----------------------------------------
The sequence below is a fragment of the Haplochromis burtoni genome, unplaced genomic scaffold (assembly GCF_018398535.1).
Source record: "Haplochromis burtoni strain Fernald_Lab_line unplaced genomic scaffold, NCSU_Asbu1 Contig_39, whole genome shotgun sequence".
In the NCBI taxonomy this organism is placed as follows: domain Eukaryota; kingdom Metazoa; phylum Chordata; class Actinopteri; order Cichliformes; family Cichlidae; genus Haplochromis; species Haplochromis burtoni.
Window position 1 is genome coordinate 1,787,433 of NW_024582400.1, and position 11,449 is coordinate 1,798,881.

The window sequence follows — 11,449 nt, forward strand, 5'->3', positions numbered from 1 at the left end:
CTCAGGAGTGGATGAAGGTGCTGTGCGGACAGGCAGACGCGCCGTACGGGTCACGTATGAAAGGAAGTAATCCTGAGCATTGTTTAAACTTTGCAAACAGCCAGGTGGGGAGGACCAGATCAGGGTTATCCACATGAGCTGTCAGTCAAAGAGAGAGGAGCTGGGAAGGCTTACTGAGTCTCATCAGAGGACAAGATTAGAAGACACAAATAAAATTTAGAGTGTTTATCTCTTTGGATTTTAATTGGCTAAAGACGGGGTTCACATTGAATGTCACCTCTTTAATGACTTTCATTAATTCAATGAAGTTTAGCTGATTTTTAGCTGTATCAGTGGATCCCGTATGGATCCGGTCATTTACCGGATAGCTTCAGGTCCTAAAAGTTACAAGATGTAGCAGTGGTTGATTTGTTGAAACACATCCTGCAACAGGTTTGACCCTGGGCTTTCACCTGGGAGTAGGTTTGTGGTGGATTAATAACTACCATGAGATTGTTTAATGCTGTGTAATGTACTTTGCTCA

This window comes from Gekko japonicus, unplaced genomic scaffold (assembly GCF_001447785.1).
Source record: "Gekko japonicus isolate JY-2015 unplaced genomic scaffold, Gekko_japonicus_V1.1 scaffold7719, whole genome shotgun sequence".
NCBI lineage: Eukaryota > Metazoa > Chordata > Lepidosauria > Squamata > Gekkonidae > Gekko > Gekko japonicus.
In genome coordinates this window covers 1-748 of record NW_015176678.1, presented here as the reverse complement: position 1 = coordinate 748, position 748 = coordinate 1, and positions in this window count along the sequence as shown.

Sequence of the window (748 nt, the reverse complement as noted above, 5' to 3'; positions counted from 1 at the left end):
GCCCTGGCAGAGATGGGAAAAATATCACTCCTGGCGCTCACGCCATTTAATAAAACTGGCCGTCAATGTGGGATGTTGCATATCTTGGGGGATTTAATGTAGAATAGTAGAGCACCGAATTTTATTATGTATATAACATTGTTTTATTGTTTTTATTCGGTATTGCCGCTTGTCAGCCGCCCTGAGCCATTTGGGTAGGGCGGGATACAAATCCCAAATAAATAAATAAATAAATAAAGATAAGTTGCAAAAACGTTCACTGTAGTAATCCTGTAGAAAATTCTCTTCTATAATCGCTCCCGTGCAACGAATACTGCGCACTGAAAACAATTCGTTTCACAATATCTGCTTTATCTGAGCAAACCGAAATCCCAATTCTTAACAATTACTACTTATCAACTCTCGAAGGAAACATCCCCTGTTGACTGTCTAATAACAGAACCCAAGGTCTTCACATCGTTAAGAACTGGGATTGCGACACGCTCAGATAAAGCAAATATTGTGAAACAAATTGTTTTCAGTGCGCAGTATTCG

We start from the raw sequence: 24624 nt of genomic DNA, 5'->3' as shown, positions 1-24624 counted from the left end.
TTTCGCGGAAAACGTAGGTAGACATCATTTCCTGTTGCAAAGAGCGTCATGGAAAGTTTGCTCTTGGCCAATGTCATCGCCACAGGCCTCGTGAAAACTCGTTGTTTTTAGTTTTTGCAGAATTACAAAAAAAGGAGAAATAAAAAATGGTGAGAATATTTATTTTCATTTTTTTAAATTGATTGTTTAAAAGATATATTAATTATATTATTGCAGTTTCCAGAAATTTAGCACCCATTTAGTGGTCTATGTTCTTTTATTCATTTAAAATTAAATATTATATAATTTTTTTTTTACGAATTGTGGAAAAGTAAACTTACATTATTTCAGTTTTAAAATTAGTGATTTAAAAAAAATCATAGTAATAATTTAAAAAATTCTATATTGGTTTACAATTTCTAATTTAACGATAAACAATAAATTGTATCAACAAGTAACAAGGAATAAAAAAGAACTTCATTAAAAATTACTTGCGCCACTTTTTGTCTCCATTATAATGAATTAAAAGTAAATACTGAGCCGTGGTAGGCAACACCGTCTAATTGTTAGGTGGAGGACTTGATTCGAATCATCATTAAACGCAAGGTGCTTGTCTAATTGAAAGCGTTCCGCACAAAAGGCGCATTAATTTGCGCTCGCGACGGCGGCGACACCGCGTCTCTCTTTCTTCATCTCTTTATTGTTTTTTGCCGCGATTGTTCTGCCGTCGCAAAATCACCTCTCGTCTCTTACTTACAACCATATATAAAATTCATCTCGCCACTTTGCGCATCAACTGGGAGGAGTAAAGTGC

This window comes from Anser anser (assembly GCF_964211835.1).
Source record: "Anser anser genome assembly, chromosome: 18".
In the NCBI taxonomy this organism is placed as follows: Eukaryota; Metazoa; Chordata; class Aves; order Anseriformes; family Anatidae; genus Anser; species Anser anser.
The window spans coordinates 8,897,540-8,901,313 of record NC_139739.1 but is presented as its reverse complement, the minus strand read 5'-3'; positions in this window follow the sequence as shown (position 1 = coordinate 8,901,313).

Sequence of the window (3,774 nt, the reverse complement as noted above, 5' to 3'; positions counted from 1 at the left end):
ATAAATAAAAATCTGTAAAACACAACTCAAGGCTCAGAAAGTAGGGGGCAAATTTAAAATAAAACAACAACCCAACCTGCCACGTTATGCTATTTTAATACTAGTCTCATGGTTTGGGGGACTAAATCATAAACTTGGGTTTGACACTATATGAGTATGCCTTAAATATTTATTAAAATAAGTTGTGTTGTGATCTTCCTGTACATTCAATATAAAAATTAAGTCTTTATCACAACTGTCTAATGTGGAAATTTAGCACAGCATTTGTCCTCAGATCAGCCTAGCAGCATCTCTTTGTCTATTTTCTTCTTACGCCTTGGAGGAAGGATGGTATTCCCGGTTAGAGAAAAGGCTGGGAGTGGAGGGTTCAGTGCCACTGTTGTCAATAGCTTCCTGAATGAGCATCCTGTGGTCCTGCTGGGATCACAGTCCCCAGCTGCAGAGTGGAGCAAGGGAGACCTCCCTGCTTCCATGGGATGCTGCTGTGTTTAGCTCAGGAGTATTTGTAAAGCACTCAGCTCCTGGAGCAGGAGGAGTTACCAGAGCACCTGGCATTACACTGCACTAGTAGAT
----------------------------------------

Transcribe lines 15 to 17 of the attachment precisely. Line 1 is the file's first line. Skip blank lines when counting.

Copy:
This window comes from Anser anser (assembly GCF_964211835.1).
Source record: "Anser anser genome assembly, chromosome: 18".
In the NCBI taxonomy this organism is placed as follows: Eukaryota; Metazoa; Chordata; class Aves; order Anseriformes; family Anatidae; genus Anser; species Anser anser.